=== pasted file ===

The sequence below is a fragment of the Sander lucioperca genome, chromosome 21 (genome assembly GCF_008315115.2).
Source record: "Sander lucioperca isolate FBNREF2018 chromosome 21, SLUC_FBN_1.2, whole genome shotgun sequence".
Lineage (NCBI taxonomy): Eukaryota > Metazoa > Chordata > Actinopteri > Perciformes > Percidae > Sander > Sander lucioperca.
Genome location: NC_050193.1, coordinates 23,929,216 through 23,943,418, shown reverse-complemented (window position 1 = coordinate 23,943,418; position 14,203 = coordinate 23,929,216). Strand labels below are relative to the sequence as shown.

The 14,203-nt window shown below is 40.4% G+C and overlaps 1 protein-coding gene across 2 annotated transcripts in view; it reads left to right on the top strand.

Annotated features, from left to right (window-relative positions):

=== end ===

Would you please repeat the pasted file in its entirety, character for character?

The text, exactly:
The sequence below is a fragment of the Sander lucioperca genome, chromosome 21 (genome assembly GCF_008315115.2).
Source record: "Sander lucioperca isolate FBNREF2018 chromosome 21, SLUC_FBN_1.2, whole genome shotgun sequence".
Lineage (NCBI taxonomy): Eukaryota > Metazoa > Chordata > Actinopteri > Perciformes > Percidae > Sander > Sander lucioperca.
Genome location: NC_050193.1, coordinates 23,929,216 through 23,943,418, shown reverse-complemented (window position 1 = coordinate 23,943,418; position 14,203 = coordinate 23,929,216). Strand labels below are relative to the sequence as shown.

The 14,203-nt window shown below is 40.4% G+C and overlaps 1 protein-coding gene across 2 annotated transcripts in view; it reads left to right on the top strand.

Annotated features, from left to right (window-relative positions):